Celebrity author Tom Clancy was widely known for his bestselling novels, which include popular titles such as “Patriot Games,” “The Hunt for Red October,” and “Clear and Present Danger.” Unfortunately, his skills in crafting and meticulously planning espionage tales did not transfer over when it came to planning his Estate. When Clancy passed away in 2013, his estate was left in a bit of a mess. This “mess” led to a family fight which quickly crept its way in to the public eye.
So just exactly where did Tom Clancy go wrong? Well, let’s start with a bit of background. At his death, Clancy was married to Alexandra Clancy, with whom he had one daughter, a minor. He had 4 children from a previous marriage, as well as several grandchildren. His widow, his four children, and his grandchildren, were all named as beneficiaries to his estate, which is valued at approximately $83 million dollars. This does not include other investments or funds shared with his wife Alexandra, which would pass immediately to her and not be available for the public to see (that means you and me). Alexandra was left 2/3 of his estate, and 1/3 was to be split among his four children and grandchildren. $65 million of this was his share of ownership in the Baltimore Orioles, while the rest consists of several properties (one a 17,000 square foot penthouse at the Ritz Carlton in Baltimore!), 26 guns and rifles, and a WWII tank, among other items of value.
According to WSJ’s article on the Clancy estate, Clancy’s will specified that the family members shares be split between a family trust, a marital trust, and the children’s trust(s). Now, first things first. You and I should not be privy to Tom Clancy’s personal financial details (but it is awfully fun). After all, would you want the Wall Street Journal to publish articles that aired your family’s dirty laundry? Well, the truth of the matter is that Mr. Clancy, with the help of a good estate planning lawyer, could have avoided this media fair. He only needed to fund the trusts he created for his family. What does it mean to fund a trust, you might ask. Well, any good estate plan will contain at least one trust. The trust is a legal entity which is created to hold assets, and sometimes shelter them from taxes. Tom did an excellent job of creating his trusts, but he (or his lawyer) failed to actually put $83 million is assets into these trusts. Instead, his will specified that his assets be split among the trusts. This means that the assets have to go through probate, which in turn means the documents become available to the public. And while no one may hunt down your court documents to be published in a newspaper, a trust done correctly leads to less administrative costs, legal fees, annoyance, and delay after someone dies. Setting his family up for a legal headache visible to the public was mistake number 1.
Mistake number 2 relates to ambiguity in the will over who will pay the estate taxes – his widow or his four children. Let us say for the record that this a problem of only the very wealthy. Estate taxes only apply to individuals who have over $5.34 million dollars at their death. This means a couple can jointly hold close to $11 million dollars and still be exempt from estate taxes. Clancy’s $65 million dollar share in the Baltimore Orioles alone puts him well above the exemption limit. So, now to the mistake. Shortly before he died, Clancy made an amendment to his will, with his lawyer and executor of his Estate. Wealth Management Magazine reported last year that when Alexandra’s tax bill came due, she claimed that this amendment clearly stated that she would not be responsible for any of the tax burden, and it should all be paid by the children. This would save her from owing about $7.5 million dollars. The very lawyer and estate executor who had amended Clancy’s will stated that Alexandra was incorrect and this was not Mr. Clancy’s intention. So, Alexandra quickly petitioned to have him removed as executor.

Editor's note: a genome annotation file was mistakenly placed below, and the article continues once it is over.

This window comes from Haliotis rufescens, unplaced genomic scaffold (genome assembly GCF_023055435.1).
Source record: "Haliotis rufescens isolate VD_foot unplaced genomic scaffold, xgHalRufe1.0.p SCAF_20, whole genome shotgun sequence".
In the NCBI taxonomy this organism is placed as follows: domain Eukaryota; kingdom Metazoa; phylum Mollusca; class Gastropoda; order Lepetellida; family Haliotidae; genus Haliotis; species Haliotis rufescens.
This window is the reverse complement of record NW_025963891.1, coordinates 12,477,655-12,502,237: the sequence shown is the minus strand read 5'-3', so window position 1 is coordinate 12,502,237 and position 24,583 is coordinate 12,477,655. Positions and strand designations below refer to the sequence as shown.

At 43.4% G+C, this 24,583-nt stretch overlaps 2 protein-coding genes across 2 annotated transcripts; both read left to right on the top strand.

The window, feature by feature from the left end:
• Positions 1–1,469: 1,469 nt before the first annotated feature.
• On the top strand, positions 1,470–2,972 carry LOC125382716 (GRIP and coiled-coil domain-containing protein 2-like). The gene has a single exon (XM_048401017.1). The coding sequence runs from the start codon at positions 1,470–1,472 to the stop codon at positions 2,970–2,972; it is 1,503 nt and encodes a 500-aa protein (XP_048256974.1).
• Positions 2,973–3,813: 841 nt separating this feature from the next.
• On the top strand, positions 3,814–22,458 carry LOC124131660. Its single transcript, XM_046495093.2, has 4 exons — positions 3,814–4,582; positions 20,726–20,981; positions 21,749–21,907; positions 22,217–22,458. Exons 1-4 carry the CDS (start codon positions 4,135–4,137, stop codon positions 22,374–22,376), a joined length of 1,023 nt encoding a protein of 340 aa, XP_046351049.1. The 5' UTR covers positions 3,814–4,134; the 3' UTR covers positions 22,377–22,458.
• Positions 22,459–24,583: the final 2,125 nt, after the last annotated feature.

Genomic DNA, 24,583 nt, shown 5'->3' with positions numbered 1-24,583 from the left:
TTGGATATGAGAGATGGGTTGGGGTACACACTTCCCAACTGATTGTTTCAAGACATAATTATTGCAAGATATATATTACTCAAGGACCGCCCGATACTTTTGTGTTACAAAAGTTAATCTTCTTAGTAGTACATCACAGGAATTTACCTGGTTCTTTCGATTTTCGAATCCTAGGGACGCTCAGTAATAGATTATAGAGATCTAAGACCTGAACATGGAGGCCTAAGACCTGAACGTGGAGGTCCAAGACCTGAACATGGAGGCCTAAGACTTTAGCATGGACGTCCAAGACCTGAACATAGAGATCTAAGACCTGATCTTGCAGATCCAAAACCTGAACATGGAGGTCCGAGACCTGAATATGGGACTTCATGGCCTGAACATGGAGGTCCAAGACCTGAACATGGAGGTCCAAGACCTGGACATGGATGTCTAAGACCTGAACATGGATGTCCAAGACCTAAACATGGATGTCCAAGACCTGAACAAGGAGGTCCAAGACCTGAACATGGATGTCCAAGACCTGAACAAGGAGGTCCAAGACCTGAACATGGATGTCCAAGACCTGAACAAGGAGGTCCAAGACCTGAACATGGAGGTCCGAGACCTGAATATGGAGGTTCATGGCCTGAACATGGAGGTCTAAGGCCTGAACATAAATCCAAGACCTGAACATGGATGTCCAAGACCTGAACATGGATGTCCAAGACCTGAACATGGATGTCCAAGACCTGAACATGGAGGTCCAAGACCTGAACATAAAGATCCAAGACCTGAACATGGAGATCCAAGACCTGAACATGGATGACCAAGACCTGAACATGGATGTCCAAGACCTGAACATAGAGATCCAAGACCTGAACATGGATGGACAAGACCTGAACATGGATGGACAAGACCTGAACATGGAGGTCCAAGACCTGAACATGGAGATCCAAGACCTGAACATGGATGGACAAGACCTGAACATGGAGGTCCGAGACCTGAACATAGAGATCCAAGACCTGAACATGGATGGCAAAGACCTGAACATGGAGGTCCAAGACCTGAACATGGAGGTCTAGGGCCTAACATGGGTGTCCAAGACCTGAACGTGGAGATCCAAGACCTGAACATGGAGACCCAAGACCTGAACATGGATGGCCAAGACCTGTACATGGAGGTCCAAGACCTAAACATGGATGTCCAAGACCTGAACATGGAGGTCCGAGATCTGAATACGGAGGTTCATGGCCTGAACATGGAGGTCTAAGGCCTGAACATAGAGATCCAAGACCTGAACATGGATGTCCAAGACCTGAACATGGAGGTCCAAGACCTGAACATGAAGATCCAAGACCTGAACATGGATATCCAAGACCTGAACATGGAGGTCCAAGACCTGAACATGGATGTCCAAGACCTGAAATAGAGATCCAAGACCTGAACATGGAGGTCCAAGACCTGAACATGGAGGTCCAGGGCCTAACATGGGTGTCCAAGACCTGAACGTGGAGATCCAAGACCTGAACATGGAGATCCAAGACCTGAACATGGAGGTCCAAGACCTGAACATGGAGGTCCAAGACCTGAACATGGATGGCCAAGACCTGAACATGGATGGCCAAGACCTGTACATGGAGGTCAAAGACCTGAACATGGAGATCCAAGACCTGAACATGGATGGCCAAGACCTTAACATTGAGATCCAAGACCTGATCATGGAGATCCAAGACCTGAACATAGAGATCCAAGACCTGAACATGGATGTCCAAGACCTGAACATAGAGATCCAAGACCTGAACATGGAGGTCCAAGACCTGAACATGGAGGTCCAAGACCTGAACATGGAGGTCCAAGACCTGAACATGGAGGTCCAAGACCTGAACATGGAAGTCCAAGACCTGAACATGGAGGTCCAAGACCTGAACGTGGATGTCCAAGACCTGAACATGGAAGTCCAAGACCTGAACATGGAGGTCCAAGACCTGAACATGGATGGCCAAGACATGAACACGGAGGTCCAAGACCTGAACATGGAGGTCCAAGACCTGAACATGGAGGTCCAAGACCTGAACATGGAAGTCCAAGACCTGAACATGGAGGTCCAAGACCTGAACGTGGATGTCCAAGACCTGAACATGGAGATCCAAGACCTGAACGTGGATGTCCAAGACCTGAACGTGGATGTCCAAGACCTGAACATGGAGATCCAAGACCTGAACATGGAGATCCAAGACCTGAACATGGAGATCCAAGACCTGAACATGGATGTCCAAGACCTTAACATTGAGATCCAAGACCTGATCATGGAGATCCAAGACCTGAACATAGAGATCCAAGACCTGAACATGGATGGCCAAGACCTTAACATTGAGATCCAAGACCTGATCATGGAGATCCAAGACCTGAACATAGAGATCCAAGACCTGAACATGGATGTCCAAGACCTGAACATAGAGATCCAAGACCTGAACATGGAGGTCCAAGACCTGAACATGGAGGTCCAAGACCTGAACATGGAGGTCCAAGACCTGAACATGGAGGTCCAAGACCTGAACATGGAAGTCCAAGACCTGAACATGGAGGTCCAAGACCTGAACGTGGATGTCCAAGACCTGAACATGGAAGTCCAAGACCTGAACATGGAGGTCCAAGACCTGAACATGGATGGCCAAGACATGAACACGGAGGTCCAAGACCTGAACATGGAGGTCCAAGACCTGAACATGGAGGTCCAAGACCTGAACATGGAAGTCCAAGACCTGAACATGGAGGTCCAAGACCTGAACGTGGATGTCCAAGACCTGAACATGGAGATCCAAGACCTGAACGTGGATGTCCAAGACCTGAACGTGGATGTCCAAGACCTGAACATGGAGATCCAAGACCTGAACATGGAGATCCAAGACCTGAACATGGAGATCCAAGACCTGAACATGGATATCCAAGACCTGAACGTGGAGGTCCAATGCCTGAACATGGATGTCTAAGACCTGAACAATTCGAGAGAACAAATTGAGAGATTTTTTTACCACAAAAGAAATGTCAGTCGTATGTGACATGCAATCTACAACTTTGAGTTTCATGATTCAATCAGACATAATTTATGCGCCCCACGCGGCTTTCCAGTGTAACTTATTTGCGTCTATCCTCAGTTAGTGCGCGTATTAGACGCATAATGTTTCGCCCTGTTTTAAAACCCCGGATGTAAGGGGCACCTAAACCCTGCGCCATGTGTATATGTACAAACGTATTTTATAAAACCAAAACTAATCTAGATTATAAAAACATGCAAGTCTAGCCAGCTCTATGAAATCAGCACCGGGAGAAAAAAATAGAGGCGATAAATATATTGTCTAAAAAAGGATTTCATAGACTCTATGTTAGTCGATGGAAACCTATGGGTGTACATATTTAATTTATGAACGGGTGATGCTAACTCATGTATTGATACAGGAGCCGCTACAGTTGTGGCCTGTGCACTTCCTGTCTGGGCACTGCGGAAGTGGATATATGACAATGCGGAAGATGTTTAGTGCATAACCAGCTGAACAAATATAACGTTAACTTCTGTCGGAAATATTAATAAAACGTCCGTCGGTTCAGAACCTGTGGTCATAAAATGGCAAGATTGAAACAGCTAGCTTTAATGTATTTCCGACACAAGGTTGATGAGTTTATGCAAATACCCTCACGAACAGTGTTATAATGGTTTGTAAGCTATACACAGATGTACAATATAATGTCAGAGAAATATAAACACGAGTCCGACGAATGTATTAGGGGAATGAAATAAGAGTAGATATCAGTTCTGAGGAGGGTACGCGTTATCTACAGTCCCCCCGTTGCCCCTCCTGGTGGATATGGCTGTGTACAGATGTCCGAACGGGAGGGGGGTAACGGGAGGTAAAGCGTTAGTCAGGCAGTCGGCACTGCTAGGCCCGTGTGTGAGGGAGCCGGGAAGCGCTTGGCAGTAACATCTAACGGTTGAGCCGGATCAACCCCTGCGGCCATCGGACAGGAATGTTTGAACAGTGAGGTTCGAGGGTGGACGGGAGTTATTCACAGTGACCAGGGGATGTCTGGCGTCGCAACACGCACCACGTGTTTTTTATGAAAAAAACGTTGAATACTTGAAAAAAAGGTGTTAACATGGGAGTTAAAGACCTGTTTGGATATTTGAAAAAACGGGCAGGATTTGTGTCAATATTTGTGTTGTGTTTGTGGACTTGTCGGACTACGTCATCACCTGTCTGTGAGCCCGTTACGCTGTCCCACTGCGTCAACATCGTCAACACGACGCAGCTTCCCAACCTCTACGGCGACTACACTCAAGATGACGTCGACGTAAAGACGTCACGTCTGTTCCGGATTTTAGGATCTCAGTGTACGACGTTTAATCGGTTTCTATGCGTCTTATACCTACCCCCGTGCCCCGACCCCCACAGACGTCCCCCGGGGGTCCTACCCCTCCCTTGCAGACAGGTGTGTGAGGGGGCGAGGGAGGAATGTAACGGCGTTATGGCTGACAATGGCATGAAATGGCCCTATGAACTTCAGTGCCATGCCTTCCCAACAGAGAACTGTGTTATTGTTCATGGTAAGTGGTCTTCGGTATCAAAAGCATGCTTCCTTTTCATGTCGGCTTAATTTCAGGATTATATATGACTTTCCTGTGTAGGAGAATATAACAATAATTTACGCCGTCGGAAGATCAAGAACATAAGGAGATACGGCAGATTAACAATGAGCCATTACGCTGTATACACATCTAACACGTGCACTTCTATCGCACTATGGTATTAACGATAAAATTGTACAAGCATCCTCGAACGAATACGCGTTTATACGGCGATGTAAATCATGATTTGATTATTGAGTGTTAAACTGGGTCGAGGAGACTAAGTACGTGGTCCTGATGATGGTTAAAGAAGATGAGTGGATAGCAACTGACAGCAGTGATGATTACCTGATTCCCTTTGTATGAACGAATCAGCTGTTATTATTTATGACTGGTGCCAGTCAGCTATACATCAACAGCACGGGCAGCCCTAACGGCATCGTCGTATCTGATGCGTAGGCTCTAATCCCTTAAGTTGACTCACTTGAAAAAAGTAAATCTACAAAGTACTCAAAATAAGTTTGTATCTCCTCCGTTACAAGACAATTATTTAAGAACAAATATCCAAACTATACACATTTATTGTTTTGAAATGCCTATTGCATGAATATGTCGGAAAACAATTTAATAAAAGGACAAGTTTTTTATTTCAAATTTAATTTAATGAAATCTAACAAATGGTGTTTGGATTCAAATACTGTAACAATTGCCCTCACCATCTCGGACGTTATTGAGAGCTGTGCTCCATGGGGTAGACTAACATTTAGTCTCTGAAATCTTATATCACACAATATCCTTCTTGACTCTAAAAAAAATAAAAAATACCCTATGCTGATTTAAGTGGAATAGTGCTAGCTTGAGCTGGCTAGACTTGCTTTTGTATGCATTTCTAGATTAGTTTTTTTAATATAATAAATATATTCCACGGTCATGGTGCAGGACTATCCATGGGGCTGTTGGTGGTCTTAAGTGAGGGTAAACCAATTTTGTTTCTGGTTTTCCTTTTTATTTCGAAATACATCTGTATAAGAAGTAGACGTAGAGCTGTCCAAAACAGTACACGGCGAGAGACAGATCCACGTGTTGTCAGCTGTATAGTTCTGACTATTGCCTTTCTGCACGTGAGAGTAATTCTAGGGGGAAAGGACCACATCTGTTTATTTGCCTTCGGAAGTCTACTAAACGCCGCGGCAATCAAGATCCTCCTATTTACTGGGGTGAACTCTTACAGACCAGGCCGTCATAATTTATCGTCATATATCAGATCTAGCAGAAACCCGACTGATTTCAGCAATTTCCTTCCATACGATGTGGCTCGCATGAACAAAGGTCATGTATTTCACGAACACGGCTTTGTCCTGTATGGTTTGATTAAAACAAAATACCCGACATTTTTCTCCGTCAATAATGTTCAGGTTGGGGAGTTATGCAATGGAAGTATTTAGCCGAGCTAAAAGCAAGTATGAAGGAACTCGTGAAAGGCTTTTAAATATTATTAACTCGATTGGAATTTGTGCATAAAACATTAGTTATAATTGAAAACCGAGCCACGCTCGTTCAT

So the big question became whether or not the 2013 amendment was intended for the children’s trusts to carry all of the tax burden or not. With better estate planning, this $8 million question of intent would not need to be litigated, as a well drafted will or trust would clearly make these distinction. However, despite arguments from the very lawyer who drafted the amendment to Clancy’s will, a Baltimore judge ruled yesterday that “the clearest and the predominant evidence” of Clancy’s intent did not wish for Alexandra’s family trust to shoulder the tax burden. Those familiar with the case believe an appeal by the children is imminent.
It also appears Tom made a third mistake in not taking full advantage of what I call specialty trusts. When there is significant money at stake, estate planning gets very creative to avoid taxes. QTIP trusts, generation skipping trusts, and GRATs are just three examples of such specialty trusts. A GRAT (grantor retained annuity trust) is one of the most interesting. Essentially, the GRAT allows money to be invested with any gains to go to heirs tax free. While a bit more complicated than that, the Center on Public Policy estimates that this specialty trust has allowed estates to avoid nearly $100 billion in taxes since 2000. The Center on Public Policy also states that while the estate tax rate is between 35-40%, the average effective rate in 2013 was just 16.6%. No doubt this was in large part due to creative estate planning that Mr. Clancy could have taken advantage of with the right lawyer.
While Tom Clancy’s estate planning errors may be on a much larger scale that most, his story is not unusual. Improper estate planning is extremely common and can lead to serious rifts between families. If you have questions about your estate plan, or need help with a Trust Administration or Probate, feel free to call our Law office in downtown Walnut Creek at 925-322-1795.